Employee satisfaction has a large impact on your business. Unsatisfied employees might take it upon themselves to address their concerns in their own manner unless you have a written policy in place. Handling an employee grievance can become tricky without proper protocol.
You may be wondering, what is a grievance? The Society for Human Resource Management (SHRM) defines a grievance. as a claim by an employee that he or she is adversely affected by the misinterpretation or misapplication of a written company policy or collectively bargained agreement. In plain English, that means an employee has a complaint or work-related problem that needs to be addressed. Grievances can include situations where employees are working in an environment that doesn’t meet their basic needs (broken bathrooms, lack of air conditioning or heating), witnessing favoritism or feelings concerned with new company policies.
Besides employee satisfaction, there is another benefit of having a grievance policy. Without an internal process to get a complaint resolved, your employees may consult with a lawyer. Having a policy in place can help keep you out of court.
Creating the grievance policy
Here are the steps to take to solve an employee grievance.
Format a timeframe
Set up a timeframe for employees to reach out to their immediate supervisor and discuss the complaint. That will hold both you and your employee accountable by having an established deadline in place.
Provide a safe and secure method to submit complaints
If employees are reluctant to initially speak to a supervisor, give them the option to submit complaints another way. Provide at least two designated people to contact. In addition, consider setting up a designated email for all employees to submit their issues in writing.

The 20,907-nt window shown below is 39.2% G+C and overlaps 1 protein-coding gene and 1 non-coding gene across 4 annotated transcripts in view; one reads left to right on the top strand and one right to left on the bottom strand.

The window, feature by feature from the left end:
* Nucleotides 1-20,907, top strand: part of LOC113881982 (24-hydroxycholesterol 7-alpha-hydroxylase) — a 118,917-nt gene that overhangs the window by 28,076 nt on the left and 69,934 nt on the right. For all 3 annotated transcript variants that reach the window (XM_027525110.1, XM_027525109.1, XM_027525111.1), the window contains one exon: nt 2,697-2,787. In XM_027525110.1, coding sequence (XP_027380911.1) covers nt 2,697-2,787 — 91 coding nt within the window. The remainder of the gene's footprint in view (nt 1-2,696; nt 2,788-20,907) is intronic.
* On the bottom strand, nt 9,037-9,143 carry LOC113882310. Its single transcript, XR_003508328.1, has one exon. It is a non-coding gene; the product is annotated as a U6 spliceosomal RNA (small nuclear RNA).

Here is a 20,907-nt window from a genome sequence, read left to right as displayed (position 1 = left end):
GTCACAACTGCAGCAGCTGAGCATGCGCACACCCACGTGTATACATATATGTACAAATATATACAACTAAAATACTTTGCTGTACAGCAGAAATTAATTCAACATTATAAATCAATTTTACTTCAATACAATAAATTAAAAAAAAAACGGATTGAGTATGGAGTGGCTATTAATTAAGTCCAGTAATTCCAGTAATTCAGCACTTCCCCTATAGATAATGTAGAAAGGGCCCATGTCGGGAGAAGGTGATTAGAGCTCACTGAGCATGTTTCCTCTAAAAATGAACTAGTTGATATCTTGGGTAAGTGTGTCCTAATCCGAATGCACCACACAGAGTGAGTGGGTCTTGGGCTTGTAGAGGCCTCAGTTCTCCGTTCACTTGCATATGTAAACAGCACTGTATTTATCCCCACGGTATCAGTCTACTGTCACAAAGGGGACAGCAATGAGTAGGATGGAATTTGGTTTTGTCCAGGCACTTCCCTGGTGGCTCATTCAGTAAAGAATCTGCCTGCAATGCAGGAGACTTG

Investigate the grievance
Supervisors will need to investigate the situation by speaking with whoever is involved in the matter. The employee filing a grievance needs to be informed throughout the investigation as well to ensure his or her concerns are being addressed. Let the employee know that you will keep the matter confidential.
Have a plan
If a satisfactory resolution didn’t occur, have the employee complete a formal written complaint to human resources. If you don’t have an HR department, designate a senior manager to further investigate the complaint. If the issue still remains unresolved, an arbitrator may be necessary to help resolve the matter.
Implementing the plan
Once the employee grievance policy is created, it’s time to put the policy in place place and communicate the policy with your employees.
State the policy in your employee handbook
Clearly state your company grievance policy in your employee handbook so employees understand the chain of commands and other factors when facing a grievance. Make sure employees sign an acknowledgment form to guarantee they have read and understood the policy when dealing with conflict in the workplace.
Share the policy with staff
Have supervisors meet with employees to review the grievance policy and answer any other questions they have. Let them know their concerns are important, and will be addressed as stated in the policy.
Open communication can go a long way. Having an open-door policy will allow employees to openly share their concerns with their supervisor before the problem becomes bigger and turns into a potential lawsuit. Have weekly chats with each team member to discuss any concerns they may be having. Ongoing communication will make it easier for employees to speak up if they do need to report any issues — and a way to avoid the grievance policy all together.